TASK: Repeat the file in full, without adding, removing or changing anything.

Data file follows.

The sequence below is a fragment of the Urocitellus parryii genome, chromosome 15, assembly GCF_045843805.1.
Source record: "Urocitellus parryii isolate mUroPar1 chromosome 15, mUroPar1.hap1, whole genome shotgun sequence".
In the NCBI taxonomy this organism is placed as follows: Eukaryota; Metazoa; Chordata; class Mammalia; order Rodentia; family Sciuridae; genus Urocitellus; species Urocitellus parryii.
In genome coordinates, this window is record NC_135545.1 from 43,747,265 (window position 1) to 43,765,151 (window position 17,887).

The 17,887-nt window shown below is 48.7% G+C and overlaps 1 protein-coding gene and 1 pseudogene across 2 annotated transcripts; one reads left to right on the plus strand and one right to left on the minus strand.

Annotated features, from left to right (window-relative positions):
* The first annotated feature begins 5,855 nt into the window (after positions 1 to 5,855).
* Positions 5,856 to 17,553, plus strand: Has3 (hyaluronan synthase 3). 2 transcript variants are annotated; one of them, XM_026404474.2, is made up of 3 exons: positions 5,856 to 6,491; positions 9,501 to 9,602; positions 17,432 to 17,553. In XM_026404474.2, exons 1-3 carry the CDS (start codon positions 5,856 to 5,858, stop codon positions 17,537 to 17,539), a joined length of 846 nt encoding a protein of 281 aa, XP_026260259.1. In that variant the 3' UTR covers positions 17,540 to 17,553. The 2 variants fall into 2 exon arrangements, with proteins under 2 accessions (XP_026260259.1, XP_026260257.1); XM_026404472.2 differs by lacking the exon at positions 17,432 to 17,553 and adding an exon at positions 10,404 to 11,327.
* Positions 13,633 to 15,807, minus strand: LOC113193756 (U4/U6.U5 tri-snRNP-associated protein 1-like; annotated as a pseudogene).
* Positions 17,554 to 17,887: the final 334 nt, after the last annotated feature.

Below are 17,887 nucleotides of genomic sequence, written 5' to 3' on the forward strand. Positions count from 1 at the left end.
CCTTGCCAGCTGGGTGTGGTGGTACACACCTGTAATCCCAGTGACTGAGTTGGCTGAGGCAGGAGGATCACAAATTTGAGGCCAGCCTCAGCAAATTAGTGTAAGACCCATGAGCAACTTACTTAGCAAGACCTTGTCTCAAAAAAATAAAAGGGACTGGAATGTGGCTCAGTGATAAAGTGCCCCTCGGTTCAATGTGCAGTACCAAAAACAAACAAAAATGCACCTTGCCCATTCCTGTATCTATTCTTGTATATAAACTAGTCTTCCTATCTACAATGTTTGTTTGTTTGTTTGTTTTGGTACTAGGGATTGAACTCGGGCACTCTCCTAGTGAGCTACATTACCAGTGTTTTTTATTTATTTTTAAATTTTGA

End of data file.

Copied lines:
The sequence below is a fragment of the Urocitellus parryii genome, chromosome 15, assembly GCF_045843805.1.
Source record: "Urocitellus parryii isolate mUroPar1 chromosome 15, mUroPar1.hap1, whole genome shotgun sequence".
In the NCBI taxonomy this organism is placed as follows: Eukaryota; Metazoa; Chordata; class Mammalia; order Rodentia; family Sciuridae; genus Urocitellus; species Urocitellus parryii.
In genome coordinates, this window is record NC_135545.1 from 43,747,265 (window position 1) to 43,765,151 (window position 17,887).

The 17,887-nt window shown below is 48.7% G+C and overlaps 1 protein-coding gene and 1 pseudogene across 2 annotated transcripts; one reads left to right on the plus strand and one right to left on the minus strand.

Annotated features, from left to right (window-relative positions):
* The first annotated feature begins 5,855 nt into the window (after positions 1 to 5,855).
* Positions 5,856 to 17,553, plus strand: Has3 (hyaluronan synthase 3). 2 transcript variants are annotated; one of them, XM_026404474.2, is made up of 3 exons: positions 5,856 to 6,491; positions 9,501 to 9,602; positions 17,432 to 17,553. In XM_026404474.2, exons 1-3 carry the CDS (start codon positions 5,856 to 5,858, stop codon positions 17,537 to 17,539), a joined length of 846 nt encoding a protein of 281 aa, XP_026260259.1. In that variant the 3' UTR covers positions 17,540 to 17,553. The 2 variants fall into 2 exon arrangements, with proteins under 2 accessions (XP_026260259.1, XP_026260257.1); XM_026404472.2 differs by lacking the exon at positions 17,432 to 17,553 and adding an exon at positions 10,404 to 11,327.
* Positions 13,633 to 15,807, minus strand: LOC113193756 (U4/U6.U5 tri-snRNP-associated protein 1-like; annotated as a pseudogene).
* Positions 17,554 to 17,887: the final 334 nt, after the last annotated feature.

Below are 17,887 nucleotides of genomic sequence, written 5' to 3' on the forward strand. Positions count from 1 at the left end.
CCTTGCCAGCTGGGTGTGGTGGTACACACCTGTAATCCCAGTGACTGAGTTGGCTGAGGCAGGAGGATCACAAATTTGAGGCCAGCCTCAGCAAATTAGTGTAAGACCCATGAGCAACTTACTTAGCAAGACCTTGTCTCAAAAAAATAAAAGGGACTGGAATGTGGCTCAGTGATAAAGTGCCCCTCGGTTCAATGTGCAGTACCAAAAACAAACAAAAATGCACCTTGCCCATTCCTGTATCTATTCTTGTATATAAACTAGTCTTCCTATCTACAATGTTTGTTTGTTTGTTTGTTTTGGTACTAGGGATTGAACTCGGGCACTCTCCTAGTGAGCTACATTACCAGTGTTTTTTATTTATTTTTAAATTTTGA